Choughs are among the rarest species of bird in the UK with around 400 breeding pairs UK wide, and they are listed on the IUCN (International Union for Conservation of Nature) red list. The chough is a striking member of the crow family, with a scarlet bill and legs. It is this that has given them their Latin name, Pyrrhocorax pyrrhocorax, meaning ‘fire crow’, and also led to their persecution in Cornwall where, in the past, the superstitious belief prevailed that they were responsible for starting fires with their flame-coloured beaks and feet.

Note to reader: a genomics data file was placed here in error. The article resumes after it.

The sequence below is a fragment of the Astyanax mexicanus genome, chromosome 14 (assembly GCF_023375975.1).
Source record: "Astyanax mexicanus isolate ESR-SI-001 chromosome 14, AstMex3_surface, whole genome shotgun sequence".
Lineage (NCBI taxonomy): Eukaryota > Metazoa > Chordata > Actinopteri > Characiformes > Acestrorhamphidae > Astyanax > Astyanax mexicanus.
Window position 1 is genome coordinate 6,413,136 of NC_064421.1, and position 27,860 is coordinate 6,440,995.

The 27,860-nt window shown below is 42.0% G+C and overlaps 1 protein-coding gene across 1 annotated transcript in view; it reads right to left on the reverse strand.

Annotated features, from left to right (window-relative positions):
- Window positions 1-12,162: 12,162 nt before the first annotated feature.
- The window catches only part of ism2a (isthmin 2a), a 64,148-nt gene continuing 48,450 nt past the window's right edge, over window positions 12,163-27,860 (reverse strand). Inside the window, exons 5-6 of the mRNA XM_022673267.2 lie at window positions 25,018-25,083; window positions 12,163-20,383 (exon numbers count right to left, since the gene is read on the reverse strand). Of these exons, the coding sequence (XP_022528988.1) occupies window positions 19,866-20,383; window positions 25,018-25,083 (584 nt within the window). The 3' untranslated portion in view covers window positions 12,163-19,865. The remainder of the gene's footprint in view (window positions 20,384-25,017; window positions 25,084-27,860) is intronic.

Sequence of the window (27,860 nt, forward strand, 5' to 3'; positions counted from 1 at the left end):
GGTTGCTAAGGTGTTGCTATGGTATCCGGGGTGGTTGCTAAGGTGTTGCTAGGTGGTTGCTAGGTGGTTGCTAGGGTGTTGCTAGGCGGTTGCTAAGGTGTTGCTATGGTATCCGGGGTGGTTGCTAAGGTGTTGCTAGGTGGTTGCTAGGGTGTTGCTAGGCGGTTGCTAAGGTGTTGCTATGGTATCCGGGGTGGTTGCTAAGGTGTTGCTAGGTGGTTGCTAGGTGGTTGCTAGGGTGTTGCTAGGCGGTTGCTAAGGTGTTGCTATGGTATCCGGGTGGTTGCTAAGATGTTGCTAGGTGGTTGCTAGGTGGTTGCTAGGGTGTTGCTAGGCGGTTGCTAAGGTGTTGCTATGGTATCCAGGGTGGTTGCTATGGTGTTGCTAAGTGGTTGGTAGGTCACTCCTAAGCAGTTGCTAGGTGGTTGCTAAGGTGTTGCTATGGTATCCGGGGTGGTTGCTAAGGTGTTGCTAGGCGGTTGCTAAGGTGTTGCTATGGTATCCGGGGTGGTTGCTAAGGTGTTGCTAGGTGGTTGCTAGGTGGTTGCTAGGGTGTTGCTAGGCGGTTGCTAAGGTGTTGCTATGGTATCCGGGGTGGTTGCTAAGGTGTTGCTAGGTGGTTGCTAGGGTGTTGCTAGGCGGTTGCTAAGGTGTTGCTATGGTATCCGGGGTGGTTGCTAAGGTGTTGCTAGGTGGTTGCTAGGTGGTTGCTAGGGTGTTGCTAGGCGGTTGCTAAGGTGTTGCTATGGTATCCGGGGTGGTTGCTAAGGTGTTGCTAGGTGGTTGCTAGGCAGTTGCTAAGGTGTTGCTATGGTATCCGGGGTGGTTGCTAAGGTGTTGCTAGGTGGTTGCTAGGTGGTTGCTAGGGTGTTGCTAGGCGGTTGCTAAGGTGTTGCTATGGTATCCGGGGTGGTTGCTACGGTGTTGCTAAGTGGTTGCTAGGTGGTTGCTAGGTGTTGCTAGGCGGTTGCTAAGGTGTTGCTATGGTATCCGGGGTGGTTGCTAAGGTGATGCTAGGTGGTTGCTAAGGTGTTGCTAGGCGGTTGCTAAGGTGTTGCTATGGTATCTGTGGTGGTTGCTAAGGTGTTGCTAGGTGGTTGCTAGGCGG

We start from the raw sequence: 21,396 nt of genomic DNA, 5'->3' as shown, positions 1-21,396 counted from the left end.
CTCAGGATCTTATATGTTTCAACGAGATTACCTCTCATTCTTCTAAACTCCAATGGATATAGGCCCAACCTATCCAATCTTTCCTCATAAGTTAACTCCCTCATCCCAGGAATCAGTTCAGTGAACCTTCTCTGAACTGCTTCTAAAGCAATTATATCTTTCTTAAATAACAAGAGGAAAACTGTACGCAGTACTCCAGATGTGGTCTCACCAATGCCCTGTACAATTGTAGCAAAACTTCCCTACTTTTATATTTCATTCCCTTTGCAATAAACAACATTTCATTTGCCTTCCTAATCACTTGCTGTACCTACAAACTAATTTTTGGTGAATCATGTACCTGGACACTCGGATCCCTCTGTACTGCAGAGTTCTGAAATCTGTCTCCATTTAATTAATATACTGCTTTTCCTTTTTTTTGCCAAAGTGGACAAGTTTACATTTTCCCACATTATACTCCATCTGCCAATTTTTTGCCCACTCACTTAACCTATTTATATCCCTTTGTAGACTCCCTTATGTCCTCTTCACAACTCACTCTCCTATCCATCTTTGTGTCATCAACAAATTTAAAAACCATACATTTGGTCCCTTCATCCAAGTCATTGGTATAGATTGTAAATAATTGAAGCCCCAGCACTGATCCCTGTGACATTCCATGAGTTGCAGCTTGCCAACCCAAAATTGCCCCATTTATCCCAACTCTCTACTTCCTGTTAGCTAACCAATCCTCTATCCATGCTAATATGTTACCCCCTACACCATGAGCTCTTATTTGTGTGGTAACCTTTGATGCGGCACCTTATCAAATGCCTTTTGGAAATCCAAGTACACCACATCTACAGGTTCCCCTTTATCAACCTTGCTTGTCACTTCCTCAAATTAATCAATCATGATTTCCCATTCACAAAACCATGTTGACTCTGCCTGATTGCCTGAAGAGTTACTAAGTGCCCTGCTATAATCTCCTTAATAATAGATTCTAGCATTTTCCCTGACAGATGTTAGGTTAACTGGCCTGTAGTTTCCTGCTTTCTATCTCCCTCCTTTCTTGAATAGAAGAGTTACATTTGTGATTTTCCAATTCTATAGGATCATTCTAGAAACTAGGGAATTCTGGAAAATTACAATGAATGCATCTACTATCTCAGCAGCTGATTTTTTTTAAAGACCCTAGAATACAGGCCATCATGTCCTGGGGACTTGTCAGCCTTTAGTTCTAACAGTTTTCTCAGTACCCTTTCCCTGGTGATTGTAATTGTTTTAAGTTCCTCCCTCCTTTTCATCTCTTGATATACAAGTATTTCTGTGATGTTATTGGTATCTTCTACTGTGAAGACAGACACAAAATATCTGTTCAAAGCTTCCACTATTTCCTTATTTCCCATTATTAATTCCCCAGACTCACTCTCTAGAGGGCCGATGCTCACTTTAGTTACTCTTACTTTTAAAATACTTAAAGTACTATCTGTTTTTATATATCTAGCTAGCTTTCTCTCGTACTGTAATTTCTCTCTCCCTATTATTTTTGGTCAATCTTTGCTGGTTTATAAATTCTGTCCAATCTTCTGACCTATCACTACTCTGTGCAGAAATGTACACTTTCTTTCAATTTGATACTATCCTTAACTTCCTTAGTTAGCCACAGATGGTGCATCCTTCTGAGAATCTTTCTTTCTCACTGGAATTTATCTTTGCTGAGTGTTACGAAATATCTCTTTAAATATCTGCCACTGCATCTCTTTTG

Choughs are not only found on the Pembrokeshire islands but can be seen along much of the Pembrokeshire coast, which is a bit of a stronghold for them, providing an ideal habitat where they can easily find the insect larvae on which they feed. They have a very distinctive acrobatic flight, often seen tucking in their wings and plummeting into impossibly narrow fissures in the cliff face where they nest. They also have a distinctive call and can often be heard before they are seen.

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